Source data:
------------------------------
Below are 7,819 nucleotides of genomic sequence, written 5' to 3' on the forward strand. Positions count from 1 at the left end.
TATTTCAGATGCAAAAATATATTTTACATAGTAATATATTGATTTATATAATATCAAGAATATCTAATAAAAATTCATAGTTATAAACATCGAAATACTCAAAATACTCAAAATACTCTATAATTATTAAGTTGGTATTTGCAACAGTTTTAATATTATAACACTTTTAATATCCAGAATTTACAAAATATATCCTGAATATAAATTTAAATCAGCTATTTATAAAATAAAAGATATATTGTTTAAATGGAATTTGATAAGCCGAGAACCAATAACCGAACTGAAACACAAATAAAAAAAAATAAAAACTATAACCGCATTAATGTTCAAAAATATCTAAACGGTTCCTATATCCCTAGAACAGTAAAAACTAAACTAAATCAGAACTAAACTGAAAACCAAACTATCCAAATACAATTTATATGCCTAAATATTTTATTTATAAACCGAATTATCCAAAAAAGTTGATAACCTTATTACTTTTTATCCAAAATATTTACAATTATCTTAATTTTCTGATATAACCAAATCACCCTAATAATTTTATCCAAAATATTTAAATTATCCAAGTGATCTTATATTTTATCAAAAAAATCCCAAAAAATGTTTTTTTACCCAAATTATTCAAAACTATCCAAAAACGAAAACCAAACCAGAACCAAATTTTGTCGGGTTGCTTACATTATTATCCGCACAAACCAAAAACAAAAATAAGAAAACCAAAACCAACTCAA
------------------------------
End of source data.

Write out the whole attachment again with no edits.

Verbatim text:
Below are 7,819 nucleotides of genomic sequence, written 5' to 3' on the forward strand. Positions count from 1 at the left end.
TATTTCAGATGCAAAAATATATTTTACATAGTAATATATTGATTTATATAATATCAAGAATATCTAATAAAAATTCATAGTTATAAACATCGAAATACTCAAAATACTCAAAATACTCTATAATTATTAAGTTGGTATTTGCAACAGTTTTAATATTATAACACTTTTAATATCCAGAATTTACAAAATATATCCTGAATATAAATTTAAATCAGCTATTTATAAAATAAAAGATATATTGTTTAAATGGAATTTGATAAGCCGAGAACCAATAACCGAACTGAAACACAAATAAAAAAAAATAAAAACTATAACCGCATTAATGTTCAAAAATATCTAAACGGTTCCTATATCCCTAGAACAGTAAAAACTAAACTAAATCAGAACTAAACTGAAAACCAAACTATCCAAATACAATTTATATGCCTAAATATTTTATTTATAAACCGAATTATCCAAAAAAGTTGATAACCTTATTACTTTTTATCCAAAATATTTACAATTATCTTAATTTTCTGATATAACCAAATCACCCTAATAATTTTATCCAAAATATTTAAATTATCCAAGTGATCTTATATTTTATCAAAAAAATCCCAAAAAATGTTTTTTTACCCAAATTATTCAAAACTATCCAAAAACGAAAACCAAACCAGAACCAAATTTTGTCGGGTTGCTTACATTATTATCCGCACAAACCAAAAACAAAAATAAGAAAACCAAAACCAACTCAA